Rockstar on L.A. Noire: the structure of the game is revolutionary for this industry

LA Noire Train2Game blog image

L.A. Noire is one of the most anticipated games of the year and one that the Train2Game blog has been paying close attention to.  It’ll have some of the most sophisticated Art & Animation seen in a game, as you can see for yourself on the Train2Game blog.

With only a week to go until release now, L.A. Noire is getting a lot of publicity, and recently game director Brendan McNamara and VP of development Jeronimo Barrera gave a fascinating interview to The Guardian about the game. It’s an interesting read for Train2Game students.

MacNamara told the newspaper that Game Designers are now realising that games can be about human drama

“There’s no reason why you can’t have the same sorts of relationships – whether they’re about fear, hate or love – with a game character that you can with a film character. That’s one of the freedoms that technology gives you” he said.

Barrea agrees and says L.A. Noire goes someway to crossing the line between video games and television

Even though the structure of the game is revolutionary for this industry, it’s based on the tried and true formula of cop shows that have been around for years on television,” he said

“There’s an element people will be familiar with, whether you’re a hardcore gamer or not: you show up at a crime scene, you find evidence and then you go talk to suspects.”

As reported by the Train2Game blog, Macnamara has previously said in future realism will be hard to differentiate between video games, films and television.

The Rockstar pair believes that an emerging interesting in human drama in video games will change game development.

When you’re making games this big and so frigging complicated you have to have a good director and good writers, you have to have designers who are willing to take chances on creating new gameplay mechanics.” said Barrera

“Something has to change, that’s the only way of raising the bar. We’re taking lessons from Red Dead, which took lessons from GTA, we’re obviously evolving how these games are made.”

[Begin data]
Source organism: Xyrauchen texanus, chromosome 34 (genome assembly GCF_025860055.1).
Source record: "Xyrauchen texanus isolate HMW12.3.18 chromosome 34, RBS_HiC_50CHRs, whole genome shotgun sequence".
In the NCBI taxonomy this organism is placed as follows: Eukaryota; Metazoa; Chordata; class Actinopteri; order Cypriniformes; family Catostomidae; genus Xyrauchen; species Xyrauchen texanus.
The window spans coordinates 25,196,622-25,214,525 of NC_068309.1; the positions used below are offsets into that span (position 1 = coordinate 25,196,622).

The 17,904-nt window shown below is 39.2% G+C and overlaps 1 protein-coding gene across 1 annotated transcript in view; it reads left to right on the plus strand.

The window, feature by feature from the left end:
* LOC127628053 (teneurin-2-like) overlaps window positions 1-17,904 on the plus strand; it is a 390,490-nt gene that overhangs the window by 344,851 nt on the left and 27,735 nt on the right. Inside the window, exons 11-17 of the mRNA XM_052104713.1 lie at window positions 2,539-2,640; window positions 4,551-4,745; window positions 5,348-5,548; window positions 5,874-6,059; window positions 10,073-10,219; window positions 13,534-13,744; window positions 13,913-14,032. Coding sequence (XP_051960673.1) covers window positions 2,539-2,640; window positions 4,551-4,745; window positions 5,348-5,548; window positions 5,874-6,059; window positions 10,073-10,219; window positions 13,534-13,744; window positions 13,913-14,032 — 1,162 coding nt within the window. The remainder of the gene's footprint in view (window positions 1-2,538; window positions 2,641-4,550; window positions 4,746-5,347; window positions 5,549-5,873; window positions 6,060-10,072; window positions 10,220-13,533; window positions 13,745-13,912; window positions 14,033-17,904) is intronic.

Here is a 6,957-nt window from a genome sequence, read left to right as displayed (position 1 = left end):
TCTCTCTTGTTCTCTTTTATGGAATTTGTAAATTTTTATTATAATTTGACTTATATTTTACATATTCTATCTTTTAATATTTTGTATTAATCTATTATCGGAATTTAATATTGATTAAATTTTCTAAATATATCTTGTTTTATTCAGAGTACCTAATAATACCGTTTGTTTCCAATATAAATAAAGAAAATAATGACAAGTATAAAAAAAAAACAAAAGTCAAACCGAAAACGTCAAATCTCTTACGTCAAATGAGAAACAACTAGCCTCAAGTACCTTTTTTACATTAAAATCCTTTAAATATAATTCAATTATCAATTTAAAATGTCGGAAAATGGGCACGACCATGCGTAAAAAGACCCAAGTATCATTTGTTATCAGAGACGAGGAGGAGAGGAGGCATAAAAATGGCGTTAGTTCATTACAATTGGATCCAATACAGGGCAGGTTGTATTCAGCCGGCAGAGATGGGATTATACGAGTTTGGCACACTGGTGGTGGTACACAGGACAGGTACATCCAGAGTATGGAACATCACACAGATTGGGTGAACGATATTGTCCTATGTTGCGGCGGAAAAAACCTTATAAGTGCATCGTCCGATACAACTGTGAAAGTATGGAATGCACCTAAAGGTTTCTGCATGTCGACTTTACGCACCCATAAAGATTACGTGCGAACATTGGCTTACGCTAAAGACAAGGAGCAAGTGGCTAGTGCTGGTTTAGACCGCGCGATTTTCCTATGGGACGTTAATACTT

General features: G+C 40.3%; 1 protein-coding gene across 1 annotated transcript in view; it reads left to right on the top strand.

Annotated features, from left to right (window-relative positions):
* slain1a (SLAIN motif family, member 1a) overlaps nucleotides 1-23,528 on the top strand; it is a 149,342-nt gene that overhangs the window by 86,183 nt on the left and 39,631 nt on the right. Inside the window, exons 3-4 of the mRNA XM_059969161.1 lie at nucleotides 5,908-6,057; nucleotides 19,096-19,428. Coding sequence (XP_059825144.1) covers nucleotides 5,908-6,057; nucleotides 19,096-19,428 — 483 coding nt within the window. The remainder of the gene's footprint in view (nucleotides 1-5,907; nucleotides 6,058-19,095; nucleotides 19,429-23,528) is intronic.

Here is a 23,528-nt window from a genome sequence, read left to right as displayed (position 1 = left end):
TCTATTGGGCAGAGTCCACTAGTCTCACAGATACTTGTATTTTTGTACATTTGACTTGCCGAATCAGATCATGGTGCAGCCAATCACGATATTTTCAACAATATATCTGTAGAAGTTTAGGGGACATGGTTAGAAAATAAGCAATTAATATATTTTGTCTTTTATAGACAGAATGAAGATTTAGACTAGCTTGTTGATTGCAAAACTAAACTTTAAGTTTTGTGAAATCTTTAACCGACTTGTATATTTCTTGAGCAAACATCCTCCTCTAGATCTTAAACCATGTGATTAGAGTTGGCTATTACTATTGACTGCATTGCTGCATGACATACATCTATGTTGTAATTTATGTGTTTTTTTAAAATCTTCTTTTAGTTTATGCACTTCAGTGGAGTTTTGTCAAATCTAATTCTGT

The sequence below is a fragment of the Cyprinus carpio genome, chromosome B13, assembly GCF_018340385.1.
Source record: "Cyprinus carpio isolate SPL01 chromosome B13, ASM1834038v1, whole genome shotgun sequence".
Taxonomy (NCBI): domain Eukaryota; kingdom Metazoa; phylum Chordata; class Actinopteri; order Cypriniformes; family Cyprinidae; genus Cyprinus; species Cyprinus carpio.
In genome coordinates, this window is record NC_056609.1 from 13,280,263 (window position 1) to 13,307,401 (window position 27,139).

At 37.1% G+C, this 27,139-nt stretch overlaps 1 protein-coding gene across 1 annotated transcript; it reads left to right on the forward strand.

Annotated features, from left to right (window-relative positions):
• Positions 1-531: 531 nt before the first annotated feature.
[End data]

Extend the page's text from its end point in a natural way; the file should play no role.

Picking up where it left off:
Barrera added that when it comes to Game Design, L.A. Noire is taking as big a step forward as Grand Theft Auto III.

We’re taking the same risks with LA Noire as we did when we published GTA 3” he said “At that time, I remember trying to explain to people that there aren’t really any levels, you can go where you want, you activate missions when you want. It was going over people’s heads. They thought it was absurd”

“Well, this game is a bit more cerebral, you have to talk to people, you have to figure out if they’re telling you the truth, but it’s taking that same sort of step that GTA took. We’re going from having a cinematic experience that you can control to a human experience that you can control.”

For more information on the Game Design elements behind L.A. Noire, see the Train2Game blog.

L.A. Noire is released for Xbox 360 and PlayStation 3 on 20th May, and as reported by the Train2Game blog, the Art & Animation is so sophisticated that the Xbox 360 version needs three discs.

So Train2Game, is it a positive thing that some games are becoming more like dramas? How do you think this changes Game Design? And would you like to work on this type of game in future?

Leave your comments here on the Train2Game blog, or on the Train2Game forum.

[Source: The Guardian

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